Organ transplant patients with medical cards may now be prescribed sunscreen by consultants
The cost of certain sunscreen products can now be reimbursed by the HSE when prescribed to someone who has had an organ transplant – as long as they have a medical card (i.e. have GMS eligibility).
The HSE’s Medicines Management Programme (MMP) has clarified the position by publishing an advisory review on the reimbursement of sunscreen this month (August 2017).
The case for transplant patients
Following a transplant, immunosuppressant medications are prescribed to reduce the body’s ability to reject a transplanted organ. However, these essential medicines also increase the skin’s susceptibility to harmful UV radiation from the sun, making immunosuppressed patients more vulnerable to skin cancer.
Last year, the ISF called on the HSE to allow doctors to prescribe sunscreen for vulnerable patient groups, like transplant patients, to allow them to offset the high cost of creams essential for protecting their skin.
MMP says that high-quality sunscreens are ‘low-cost’
The ISF initially welcomed the news as a positive sign that the HSE is willing to look at the specific needs of particularly vulnerable patient groups and to find solutions where high out-of-pocket cost presents a barrier to protecting the skin against cancer.
However, it has subsequently emerged that only people who have had organs transplants and who are medical card holders may access sunscreens for free, and then only through the Discretionary Hardship Arrangements (which involves a community pharmacist taking certain details and filling in a form).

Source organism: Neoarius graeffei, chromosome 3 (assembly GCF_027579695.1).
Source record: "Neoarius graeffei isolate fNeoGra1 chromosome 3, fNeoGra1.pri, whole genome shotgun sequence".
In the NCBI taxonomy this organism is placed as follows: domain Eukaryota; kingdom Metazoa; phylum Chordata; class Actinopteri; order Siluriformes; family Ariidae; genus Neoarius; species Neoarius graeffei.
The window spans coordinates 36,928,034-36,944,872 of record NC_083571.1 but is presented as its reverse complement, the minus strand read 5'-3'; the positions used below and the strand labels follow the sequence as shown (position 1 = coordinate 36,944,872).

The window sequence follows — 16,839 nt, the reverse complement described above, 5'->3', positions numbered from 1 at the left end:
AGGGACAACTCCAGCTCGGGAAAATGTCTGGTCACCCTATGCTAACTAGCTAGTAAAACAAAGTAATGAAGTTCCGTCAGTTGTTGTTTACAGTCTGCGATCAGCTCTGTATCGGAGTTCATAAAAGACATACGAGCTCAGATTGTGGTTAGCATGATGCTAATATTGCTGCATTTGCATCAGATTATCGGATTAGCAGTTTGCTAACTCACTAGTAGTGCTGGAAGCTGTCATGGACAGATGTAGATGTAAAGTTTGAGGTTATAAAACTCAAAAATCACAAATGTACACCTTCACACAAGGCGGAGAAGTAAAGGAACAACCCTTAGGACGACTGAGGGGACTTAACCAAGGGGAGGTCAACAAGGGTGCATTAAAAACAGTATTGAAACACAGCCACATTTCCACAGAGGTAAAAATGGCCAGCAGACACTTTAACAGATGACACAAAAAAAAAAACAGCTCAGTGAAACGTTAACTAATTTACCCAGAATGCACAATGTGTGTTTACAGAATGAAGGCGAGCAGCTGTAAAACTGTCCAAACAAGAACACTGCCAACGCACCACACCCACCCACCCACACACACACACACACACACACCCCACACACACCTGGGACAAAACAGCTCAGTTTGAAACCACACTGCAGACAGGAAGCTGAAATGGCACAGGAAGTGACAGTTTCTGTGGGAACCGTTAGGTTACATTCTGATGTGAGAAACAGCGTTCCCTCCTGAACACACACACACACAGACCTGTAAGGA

While overall the move to make sunscreen available, for free, to some transplant recipients is a positive one, CEO of the ISF David McMahon says that the move does not go far enough and should have been extended to all vulnerable organ transplant patients.
For transplant patients without a medical card, who access their treatments through the Drug Payment Scheme (DPS), the MMP has concluded that, “as high quality products can be purchased at low cost in many pharmacies and supermarkets”, i.e. that DPS patients can afford to buy sunscreen themselves; a disappointing outcome for many people who feel that they are unfairly expected to pay while others have access to free products.
Checklist of what you need to qualify for free sunscreen: ask yourself
A: Have you had an organ transplant?
B: Have you a medical card?
C: Have you a prescription from a consultant dermatologist or a transplant specialist?
D: Has your pharmacist filled in the Discretionary Hardship form?
What type of sunscreen products are covered?
Products covered must be:
⇒ SPF 50+ only
⇒ have UVA protection
⇒ be a “cost-effective volume product” (i.e. 200ml or 400ml bottles or tubes)
⇒ Only cost up to a maximum of €9.99 per 200ml (or under €50.00 a litre)
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